Backstage With Your Home Stagers

Click for the “before” photo

An insightful look at what goes on behind the scenes to produce the highly effective home staging that gets the results we are so well known for.

Good home stagers makes their job look easy.  Our clients, realtors, and the general public see only the fruits of our labor when our work is done – an empty property is transformed into a beautifully styled home, viola!  Its understandable that they have no idea how hard we work behind the scenes planning, preparing, and executing the stage, and what is involved, to make it all happen. Even the regular clients, realtors, home builders etc with whom we regularly work have no idea that, as home staging industry statistics show, the average stage requires a whopping 24 individual hours of labor to fully execute. Though we are only on the actual site for several hours, often stretched over 2 – 3 days (depending on the scope, size, and location of the staging) there is much work we are busily doing behind the scenes in planning, coordinating, administrating, designing, prepping, picking, packing, loading, moving, traveling, unloading, unpacking, setting up, hanging art, making beds, arranging accessories, as well managing logistics and coordinating resources.

Before we can begin staging a property, we need to pour over photos of the home to work up a design plan. Once the plan is in place, we allocate inventory, one piece at a time – every item that will end up in that home is planned. From there we need to pull them items from our warehouse, one by one, track them through our inventory management system, then pick, wrap, pack, and load each piece, right down to the smallest items.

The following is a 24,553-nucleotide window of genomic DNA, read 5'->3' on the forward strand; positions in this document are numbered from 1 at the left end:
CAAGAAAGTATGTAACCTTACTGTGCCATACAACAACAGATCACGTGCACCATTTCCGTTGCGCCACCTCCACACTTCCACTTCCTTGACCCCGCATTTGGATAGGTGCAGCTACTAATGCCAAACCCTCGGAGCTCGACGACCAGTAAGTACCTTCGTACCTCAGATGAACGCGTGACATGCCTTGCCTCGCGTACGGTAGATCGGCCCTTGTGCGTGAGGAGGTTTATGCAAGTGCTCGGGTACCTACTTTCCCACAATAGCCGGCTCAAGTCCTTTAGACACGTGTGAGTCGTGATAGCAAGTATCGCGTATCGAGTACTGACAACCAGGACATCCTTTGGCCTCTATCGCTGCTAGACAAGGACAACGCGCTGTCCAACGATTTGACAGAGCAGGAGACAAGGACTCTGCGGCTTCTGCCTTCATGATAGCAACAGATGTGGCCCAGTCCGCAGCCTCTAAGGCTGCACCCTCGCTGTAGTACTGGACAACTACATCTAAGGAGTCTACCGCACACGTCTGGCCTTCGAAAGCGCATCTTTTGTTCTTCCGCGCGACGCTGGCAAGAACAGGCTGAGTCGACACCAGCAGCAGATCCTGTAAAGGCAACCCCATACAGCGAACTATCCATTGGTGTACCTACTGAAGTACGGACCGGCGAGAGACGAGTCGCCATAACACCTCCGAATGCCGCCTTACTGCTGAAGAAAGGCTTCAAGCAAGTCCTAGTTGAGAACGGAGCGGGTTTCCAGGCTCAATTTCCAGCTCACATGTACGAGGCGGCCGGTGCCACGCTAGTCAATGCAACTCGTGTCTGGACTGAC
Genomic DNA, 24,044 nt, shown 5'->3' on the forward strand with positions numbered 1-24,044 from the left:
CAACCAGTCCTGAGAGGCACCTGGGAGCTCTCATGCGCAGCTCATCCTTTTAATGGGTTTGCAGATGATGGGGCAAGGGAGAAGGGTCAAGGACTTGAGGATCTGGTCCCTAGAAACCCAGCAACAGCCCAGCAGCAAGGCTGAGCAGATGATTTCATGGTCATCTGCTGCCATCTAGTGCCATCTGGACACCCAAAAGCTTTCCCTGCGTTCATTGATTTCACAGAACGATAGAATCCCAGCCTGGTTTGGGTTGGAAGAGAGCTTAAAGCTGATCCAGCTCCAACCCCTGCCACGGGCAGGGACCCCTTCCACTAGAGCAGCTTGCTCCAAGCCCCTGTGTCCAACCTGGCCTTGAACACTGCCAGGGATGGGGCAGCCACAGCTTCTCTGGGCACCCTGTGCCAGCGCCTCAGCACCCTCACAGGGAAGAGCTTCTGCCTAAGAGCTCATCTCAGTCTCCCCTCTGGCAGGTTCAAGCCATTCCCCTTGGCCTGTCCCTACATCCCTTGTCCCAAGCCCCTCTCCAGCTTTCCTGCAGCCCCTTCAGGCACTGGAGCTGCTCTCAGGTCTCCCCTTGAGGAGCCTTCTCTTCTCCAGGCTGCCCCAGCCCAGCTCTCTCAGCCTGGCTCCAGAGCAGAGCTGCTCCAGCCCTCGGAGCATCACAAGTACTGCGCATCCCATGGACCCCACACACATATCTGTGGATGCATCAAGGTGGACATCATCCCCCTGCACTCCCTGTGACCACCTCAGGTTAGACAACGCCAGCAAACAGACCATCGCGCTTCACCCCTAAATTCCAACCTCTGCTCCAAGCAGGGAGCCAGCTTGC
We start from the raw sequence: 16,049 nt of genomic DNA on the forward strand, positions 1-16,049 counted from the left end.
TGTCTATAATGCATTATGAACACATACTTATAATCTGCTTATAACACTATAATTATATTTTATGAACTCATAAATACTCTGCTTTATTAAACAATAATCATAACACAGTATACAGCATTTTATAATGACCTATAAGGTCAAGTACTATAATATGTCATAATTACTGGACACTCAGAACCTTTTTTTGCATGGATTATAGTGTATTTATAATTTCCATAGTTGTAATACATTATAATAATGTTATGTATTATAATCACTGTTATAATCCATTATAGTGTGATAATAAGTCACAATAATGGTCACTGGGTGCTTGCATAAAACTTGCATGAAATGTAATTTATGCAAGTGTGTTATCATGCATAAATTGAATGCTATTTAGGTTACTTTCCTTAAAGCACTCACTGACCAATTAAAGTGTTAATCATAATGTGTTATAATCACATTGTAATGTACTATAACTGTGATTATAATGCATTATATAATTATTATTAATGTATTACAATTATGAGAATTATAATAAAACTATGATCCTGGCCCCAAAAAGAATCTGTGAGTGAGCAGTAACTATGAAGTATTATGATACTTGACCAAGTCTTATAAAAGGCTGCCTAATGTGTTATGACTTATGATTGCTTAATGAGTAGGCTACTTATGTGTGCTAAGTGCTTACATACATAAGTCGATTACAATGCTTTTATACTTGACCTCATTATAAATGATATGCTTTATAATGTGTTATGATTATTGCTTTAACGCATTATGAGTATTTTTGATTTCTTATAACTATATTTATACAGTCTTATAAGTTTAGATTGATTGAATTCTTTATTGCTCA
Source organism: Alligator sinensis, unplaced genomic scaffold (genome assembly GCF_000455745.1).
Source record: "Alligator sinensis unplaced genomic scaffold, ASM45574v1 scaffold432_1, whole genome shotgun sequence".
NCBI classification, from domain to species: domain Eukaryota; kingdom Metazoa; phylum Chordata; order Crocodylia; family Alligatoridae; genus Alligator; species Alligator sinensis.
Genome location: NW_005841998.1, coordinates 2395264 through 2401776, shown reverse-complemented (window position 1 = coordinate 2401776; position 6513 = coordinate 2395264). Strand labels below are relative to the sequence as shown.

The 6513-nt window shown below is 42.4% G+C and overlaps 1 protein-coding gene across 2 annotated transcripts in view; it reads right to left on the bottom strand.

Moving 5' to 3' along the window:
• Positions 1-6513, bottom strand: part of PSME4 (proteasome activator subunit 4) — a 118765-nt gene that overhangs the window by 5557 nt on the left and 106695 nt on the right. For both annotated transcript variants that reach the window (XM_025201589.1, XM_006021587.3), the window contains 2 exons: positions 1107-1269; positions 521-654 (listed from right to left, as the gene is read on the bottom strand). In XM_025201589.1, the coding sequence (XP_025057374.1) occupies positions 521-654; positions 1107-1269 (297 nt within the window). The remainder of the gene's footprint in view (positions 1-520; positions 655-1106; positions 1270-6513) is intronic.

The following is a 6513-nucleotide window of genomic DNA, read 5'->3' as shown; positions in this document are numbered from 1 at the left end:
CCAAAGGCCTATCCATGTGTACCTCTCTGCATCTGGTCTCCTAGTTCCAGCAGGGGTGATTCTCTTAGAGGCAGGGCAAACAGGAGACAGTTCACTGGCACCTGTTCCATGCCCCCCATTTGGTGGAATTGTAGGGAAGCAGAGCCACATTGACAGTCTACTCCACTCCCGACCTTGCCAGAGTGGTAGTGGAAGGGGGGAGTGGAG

Then there is the entire moving process. Most people hate moving. Its stressful, its hard and heavy work, and there is a lot to coordinate – and things often go wrong. In the staging business EVERY day is moving day. Once the trailer arrives on site, its time to unload, move in, unpack, set up, and tend to each and every last detail of the design and styling.

Once the property is staged and styled we do a walk-though to view the property through the buyer’s eyes. At that point we will often make last minute tweaks, revisions, and changes to ensure perfection. While some stagers follow the philosophy that ‘done is better than perfect’, our approach is that it isn’t done until its perfect. This attention to detail is what has earned us a reputation for achieving powerfully effective results for our clients and a high return on their staging investment.

And while we are working on any individual stage there are always also obligations to other clients which must be managed in parallel, because we are typically managing different phases of multiple stages at one time. We have come to accept that we need to expect surprises. For instance,  inventory must sometimes quickly be moved from homes that have just sold due to fast possession dates. Clients with impending staging dates are running late in getting homes reading for staging, so they need our attention in reworking scheduling. Questions and snaffus, and client emergencies are a part of our every day behind the scenes responsibilities. There is always a lot going on in the background that you never get to see.